Nokia Reportedly Planning To Release A Windows 8 Powered Tablet
At this present moment, the tablet market is a two-horse race consisting of Android tablets, and Apple’s iPad range. The third iteration is set to begin retailing tomorrow morning at 8am, with many fanatic consumers expected to be queuing through the night tonight ready for doors to open.
Although much of the news over the last few months has mainly encircled the fruit company’s Retina-toting device, there has also been a lot of coverage of Redmond-based Microsoft — namely the Consumer Preview of its upcoming Windows 8 operating system. It was seeded by the software maker on leap year day, and the response of the public has been relatively positive — even though not everybody has been thrilled to see the back of the traditional Start Menu.
Windows 8 is certainly an OS which promises much, with Xbox and Windows Phone integration high on the agenda. The once-mighty Finnish outfit Nokia ditched its own Symbian pursuit in favor of a wholehearted leap on the back of the Windows Phone 7 platform, which was boosted by nabbing last year’s Mobile Operating System of the Year award.
Since then, there have been a couple of Nokia-WP7.x devices to market, and the Lumia 900 – set to pack in a 4.3-inch AMOLED display and a 1.4GHz CPU – is the next hotly-anticipated release from the collaborative effort.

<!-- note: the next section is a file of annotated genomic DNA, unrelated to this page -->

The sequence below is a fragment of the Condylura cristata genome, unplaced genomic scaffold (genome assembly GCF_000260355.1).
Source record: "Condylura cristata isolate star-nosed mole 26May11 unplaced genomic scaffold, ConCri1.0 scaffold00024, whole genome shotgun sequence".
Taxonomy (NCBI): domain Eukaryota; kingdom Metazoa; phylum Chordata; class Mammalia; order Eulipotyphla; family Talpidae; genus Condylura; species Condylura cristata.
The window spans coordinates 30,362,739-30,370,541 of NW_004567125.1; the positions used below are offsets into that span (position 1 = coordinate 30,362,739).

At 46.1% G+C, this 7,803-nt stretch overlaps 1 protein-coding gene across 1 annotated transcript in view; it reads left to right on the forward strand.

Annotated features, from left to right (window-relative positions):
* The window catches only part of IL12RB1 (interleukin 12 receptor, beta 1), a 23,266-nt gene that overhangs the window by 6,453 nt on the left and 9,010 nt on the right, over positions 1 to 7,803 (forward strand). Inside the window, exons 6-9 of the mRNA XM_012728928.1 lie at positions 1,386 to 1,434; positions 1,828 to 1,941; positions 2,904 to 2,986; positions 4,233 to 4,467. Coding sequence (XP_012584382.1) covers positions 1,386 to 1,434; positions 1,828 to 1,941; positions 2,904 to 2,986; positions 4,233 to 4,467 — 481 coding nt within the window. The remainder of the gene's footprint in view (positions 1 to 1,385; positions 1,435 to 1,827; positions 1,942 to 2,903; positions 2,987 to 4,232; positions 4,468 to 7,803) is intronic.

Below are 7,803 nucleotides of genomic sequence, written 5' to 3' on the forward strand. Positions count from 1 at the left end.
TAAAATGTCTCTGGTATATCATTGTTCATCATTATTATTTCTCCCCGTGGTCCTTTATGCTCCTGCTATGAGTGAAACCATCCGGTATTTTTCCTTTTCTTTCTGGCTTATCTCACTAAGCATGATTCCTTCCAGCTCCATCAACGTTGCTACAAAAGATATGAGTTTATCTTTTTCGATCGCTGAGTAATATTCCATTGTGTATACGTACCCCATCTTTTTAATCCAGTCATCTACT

Now Marko Ahtisaari, Nokia’s Design Chief , has hinted that the company is considering the introduction of a Windows 8-based tablet. In an interview with Finnish magazine Kauppalehti Optio, Ahtisaari noted that he spends a third of his working hours on tablet development, and that Nokia are indeed "working on it".
A company spokesperson played their cards a little closer to their chest, saying:
We continue to eye the tablet space with interest, but have made no specific announcements.
From the above information, it’s fair to say that although some ideas have been put forth for a Windows 8 tablet, nothing particularly noteworthy has yet been created. Nevertheless, the idea of running the slick Metro UI on a tablet is an exciting one, and with Android really struggling to make any measurable ground on Apple’s domineering iPad, it may provide the catalyst for a pretty decent market share battle.